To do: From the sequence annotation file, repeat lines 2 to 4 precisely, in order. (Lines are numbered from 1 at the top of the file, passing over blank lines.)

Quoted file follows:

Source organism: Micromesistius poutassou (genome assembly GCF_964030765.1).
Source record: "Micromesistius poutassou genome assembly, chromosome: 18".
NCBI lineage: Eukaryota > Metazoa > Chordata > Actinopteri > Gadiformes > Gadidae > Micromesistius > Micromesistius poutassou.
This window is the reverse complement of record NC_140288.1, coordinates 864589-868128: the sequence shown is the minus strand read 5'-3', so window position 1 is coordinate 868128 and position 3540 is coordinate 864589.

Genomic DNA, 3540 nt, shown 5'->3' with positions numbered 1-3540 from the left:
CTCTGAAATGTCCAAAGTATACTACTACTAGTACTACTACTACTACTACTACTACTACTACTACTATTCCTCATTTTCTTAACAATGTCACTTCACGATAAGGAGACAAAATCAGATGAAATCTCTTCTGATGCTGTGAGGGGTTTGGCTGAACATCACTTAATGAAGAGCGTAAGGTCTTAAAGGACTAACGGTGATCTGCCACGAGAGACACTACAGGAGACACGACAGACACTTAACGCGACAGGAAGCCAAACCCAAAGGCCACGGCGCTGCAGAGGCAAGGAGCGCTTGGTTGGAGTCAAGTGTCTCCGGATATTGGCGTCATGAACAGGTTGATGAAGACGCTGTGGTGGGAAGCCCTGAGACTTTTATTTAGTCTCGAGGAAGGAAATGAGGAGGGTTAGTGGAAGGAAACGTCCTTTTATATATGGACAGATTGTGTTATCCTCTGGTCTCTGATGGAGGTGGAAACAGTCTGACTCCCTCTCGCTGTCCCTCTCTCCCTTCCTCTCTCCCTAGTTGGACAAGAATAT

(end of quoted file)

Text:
Source record: "Micromesistius poutassou genome assembly, chromosome: 18".
NCBI lineage: Eukaryota > Metazoa > Chordata > Actinopteri > Gadiformes > Gadidae > Micromesistius > Micromesistius poutassou.
This window is the reverse complement of record NC_140288.1, coordinates 864589-868128: the sequence shown is the minus strand read 5'-3', so window position 1 is coordinate 868128 and position 3540 is coordinate 864589.